The 2000s started and ended with Democratic presidents. The two Republican administrations sandwiched in between started and ended with massive recessions that put me and others out of work.
Nobody really knows what to call the 2000s. It’s not like the Nineties or the Eighties, and certainly not at all like the iconic Sixties (which were before my time. ) “The Zeroes” just doesn’t seem to have the same ring to it.
I think I will remember the 2000s as the Decade of Unemployment. I spent most of it either out of work or looking for a job, or working a job I hated as a temporary means of survival until I found something better. (As a professional writer/editor by trade, I am accustomed to being the last person hired and the first person laid off, as well as one of the lowest paid—-professional writers, especially female ones of childbearing age, are as disposable in the corporate world as used Kleenex). The one stable (and best-paying) position I had, as a health policy writer and analyst for a large nonprofit healthcare organization, I held down for a little over three years, only to be pushed out because I made the cardinal mistake of getting pregnant.
I also spent the better part of this decade pursuing my creative writing career, with mixed degrees of success. After ten years of plugging away, I got a couple of decent book deals (not living wage material, but publication and some money), two different literary agents (not at all easy to land, and I had to fire one of them), and scores of play productions, mostly in cities other than Chicago thanks to the totally fucked-up internal politics that control theater decisionmaking in this town (the Chicago theatre community is fucked up in the same way that Chicago politics is fucked up, but I digress.)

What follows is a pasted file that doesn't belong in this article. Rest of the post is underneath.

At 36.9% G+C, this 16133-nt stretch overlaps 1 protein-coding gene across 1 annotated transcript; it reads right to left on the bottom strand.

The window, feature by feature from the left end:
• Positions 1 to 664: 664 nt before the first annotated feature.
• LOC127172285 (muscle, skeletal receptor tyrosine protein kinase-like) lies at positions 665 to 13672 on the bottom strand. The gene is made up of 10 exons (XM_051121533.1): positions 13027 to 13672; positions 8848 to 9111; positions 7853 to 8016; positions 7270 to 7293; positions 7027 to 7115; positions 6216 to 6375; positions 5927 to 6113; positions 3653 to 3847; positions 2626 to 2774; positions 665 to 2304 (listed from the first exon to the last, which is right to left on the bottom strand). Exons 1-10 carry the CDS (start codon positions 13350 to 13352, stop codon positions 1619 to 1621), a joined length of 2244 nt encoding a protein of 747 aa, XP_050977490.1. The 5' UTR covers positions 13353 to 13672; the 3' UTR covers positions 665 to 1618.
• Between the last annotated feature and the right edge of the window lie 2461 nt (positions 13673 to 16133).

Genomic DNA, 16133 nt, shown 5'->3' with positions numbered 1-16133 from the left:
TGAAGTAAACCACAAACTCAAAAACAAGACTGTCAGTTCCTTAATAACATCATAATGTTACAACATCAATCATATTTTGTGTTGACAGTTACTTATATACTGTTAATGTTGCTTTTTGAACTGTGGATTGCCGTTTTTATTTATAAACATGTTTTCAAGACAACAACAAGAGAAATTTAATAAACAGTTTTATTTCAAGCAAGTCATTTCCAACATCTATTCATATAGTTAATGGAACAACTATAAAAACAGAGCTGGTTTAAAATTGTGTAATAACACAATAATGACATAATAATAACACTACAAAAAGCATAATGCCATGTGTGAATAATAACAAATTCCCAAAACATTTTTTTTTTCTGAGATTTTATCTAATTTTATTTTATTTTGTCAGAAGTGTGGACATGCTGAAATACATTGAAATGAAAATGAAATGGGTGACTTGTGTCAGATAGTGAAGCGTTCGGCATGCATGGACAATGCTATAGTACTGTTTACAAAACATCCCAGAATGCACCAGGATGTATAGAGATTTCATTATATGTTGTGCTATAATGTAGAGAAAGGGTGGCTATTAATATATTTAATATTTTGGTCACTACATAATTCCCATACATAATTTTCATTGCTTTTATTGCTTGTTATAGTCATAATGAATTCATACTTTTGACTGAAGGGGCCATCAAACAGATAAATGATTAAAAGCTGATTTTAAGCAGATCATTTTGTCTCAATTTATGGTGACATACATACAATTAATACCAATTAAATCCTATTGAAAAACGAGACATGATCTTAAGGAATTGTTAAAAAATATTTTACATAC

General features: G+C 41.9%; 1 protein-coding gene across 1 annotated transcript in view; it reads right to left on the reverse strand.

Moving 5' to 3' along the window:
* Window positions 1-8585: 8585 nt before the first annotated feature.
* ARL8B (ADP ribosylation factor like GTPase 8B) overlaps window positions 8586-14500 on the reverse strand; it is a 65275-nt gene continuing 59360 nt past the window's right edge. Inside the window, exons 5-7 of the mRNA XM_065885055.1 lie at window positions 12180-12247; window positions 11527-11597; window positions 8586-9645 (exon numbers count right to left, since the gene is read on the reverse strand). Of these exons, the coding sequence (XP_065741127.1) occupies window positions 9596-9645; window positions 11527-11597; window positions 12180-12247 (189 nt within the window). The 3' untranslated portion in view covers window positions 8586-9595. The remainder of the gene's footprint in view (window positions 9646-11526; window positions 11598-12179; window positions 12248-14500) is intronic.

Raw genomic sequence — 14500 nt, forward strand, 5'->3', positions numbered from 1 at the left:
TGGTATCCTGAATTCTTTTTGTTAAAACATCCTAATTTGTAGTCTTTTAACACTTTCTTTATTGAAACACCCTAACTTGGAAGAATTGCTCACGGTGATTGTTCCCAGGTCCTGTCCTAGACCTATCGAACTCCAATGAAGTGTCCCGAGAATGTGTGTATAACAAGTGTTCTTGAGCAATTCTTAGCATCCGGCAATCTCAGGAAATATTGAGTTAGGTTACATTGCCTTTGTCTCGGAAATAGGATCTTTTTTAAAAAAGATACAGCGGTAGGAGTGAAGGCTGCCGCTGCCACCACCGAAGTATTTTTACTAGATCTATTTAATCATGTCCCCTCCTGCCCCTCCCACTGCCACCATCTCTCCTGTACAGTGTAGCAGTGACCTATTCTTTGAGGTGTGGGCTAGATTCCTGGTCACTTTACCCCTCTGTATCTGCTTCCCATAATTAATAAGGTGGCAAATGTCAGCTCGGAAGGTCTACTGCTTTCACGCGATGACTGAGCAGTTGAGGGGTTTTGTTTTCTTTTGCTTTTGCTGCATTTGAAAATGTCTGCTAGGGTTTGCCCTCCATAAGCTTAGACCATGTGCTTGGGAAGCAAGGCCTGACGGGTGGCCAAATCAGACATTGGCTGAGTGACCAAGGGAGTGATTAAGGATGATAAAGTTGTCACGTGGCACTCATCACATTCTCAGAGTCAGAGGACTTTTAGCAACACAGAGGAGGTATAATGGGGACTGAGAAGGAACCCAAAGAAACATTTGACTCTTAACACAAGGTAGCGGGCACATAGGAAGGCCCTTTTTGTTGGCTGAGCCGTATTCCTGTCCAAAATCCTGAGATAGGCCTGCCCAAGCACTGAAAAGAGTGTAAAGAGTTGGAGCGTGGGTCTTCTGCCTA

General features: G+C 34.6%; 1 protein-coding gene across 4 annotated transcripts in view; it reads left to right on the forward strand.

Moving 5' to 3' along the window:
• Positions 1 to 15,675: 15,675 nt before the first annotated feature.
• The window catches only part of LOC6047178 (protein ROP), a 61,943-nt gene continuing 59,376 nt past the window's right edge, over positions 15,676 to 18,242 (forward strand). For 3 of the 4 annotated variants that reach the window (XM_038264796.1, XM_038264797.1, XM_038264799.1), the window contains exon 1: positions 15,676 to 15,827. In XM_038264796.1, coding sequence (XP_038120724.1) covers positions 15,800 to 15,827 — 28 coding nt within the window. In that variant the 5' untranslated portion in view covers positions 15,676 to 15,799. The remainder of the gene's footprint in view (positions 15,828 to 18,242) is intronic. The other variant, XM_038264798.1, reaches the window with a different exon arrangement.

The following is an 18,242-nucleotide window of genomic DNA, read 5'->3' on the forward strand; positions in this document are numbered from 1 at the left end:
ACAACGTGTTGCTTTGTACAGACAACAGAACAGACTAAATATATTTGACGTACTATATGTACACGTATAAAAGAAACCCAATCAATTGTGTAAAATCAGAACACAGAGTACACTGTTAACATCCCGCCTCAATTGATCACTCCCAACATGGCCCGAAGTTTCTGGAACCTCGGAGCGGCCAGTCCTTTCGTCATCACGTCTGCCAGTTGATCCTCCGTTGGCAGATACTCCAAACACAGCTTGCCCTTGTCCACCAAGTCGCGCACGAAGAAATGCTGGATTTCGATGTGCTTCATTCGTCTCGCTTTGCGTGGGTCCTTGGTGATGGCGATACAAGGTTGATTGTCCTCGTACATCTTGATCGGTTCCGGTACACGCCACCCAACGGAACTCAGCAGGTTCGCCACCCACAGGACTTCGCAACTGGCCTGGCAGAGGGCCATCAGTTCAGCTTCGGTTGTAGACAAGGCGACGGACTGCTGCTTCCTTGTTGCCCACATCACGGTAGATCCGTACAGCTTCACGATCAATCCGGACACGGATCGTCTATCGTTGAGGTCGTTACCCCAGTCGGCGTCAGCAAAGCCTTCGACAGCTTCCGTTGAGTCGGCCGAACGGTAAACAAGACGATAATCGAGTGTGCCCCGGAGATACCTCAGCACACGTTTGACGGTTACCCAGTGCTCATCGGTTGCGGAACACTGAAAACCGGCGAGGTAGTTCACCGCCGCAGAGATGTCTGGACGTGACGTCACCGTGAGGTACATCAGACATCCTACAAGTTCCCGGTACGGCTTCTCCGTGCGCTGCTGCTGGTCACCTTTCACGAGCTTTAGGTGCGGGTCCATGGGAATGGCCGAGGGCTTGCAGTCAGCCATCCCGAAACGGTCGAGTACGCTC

One thing I’m particularly proud of is the fact I’ve been included in the Applause Books’ annual BEST AMERICAN SHORT PLAYS anthology for three consecutive years now. (In fact, to my knowledge, I’m the only playwright that has had pieces included all three of those years.) In those three anthologies (available at bookstores everywhere) I’ve shared pages with such theater luminaries (and Pulitzer and/or Tony winners) as Neil LaBute, David Ives, David Lindsay-Abaire, and John Guare. I’m the only Chicago playwright appearing in these anthologies, and my productions for the plays that are included were mostly in New York. You would think that with this kind of accolades, I would be making some real headway in my playwriting career, but you’d be wrong. The big theaters won’t give me the time of day, I can’t land a theatrical agent, and the main playwriting organization in my hometown has long ago written me off as an untalented whore. Brutal? Yes. Typical? Yes? Fair? No. I have no other explanation for it other than the old adage, “Life is not fair.” And so, life goes on.
Last night I saw the wonderful film UP IN THE AIR, which was based on a novel that first appeared at the beginning of this decade. The main takeaway from this beautiful film is “Life is not fair.” It gets the message across a lot more beautifully and poignantly than that, but it’s still essentially the same message as the phrase we all heard from our mothers and fathers starting when we were five or six—you don’t always get what you want, and there’s often no good reason why. It’s just life.
Maybe I’ll call the 2000s The Unfairness Decade instead. That seems to fit, too. The Teens should be better. Maybe they’ll be unruly and temperamental, yet fresh and beautiful, just like real teenagers are.